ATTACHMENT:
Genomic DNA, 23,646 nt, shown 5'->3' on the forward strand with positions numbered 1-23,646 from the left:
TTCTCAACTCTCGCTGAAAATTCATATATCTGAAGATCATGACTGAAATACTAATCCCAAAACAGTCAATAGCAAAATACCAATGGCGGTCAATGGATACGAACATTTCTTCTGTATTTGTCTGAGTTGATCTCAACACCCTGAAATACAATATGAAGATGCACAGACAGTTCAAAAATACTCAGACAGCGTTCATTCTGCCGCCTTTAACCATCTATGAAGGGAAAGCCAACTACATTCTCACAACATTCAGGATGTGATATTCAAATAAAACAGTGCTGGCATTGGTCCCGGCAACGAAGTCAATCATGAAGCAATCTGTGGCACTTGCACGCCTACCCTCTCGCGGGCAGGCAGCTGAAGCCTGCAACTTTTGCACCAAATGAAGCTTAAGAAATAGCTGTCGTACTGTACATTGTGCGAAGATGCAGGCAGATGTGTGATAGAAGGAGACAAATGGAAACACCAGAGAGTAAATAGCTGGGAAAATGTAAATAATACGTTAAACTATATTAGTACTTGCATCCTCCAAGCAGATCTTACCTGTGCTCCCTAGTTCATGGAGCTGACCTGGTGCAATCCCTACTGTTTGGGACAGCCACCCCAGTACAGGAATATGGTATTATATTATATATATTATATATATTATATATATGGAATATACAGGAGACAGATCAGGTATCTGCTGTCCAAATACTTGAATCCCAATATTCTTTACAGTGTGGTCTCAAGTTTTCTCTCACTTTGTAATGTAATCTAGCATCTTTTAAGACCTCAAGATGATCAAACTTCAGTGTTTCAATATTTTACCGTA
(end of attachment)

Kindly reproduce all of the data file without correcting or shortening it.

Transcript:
Genomic DNA, 23,646 nt, shown 5'->3' on the forward strand with positions numbered 1-23,646 from the left:
TTCTCAACTCTCGCTGAAAATTCATATATCTGAAGATCATGACTGAAATACTAATCCCAAAACAGTCAATAGCAAAATACCAATGGCGGTCAATGGATACGAACATTTCTTCTGTATTTGTCTGAGTTGATCTCAACACCCTGAAATACAATATGAAGATGCACAGACAGTTCAAAAATACTCAGACAGCGTTCATTCTGCCGCCTTTAACCATCTATGAAGGGAAAGCCAACTACATTCTCACAACATTCAGGATGTGATATTCAAATAAAACAGTGCTGGCATTGGTCCCGGCAACGAAGTCAATCATGAAGCAATCTGTGGCACTTGCACGCCTACCCTCTCGCGGGCAGGCAGCTGAAGCCTGCAACTTTTGCACCAAATGAAGCTTAAGAAATAGCTGTCGTACTGTACATTGTGCGAAGATGCAGGCAGATGTGTGATAGAAGGAGACAAATGGAAACACCAGAGAGTAAATAGCTGGGAAAATGTAAATAATACGTTAAACTATATTAGTACTTGCATCCTCCAAGCAGATCTTACCTGTGCTCCCTAGTTCATGGAGCTGACCTGGTGCAATCCCTACTGTTTGGGACAGCCACCCCAGTACAGGAATATGGTATTATATTATATATATTATATATATTATATATATGGAATATACAGGAGACAGATCAGGTATCTGCTGTCCAAATACTTGAATCCCAATATTCTTTACAGTGTGGTCTCAAGTTTTCTCTCACTTTGTAATGTAATCTAGCATCTTTTAAGACCTCAAGATGATCAAACTTCAGTGTTTCAATATTTTACCGTA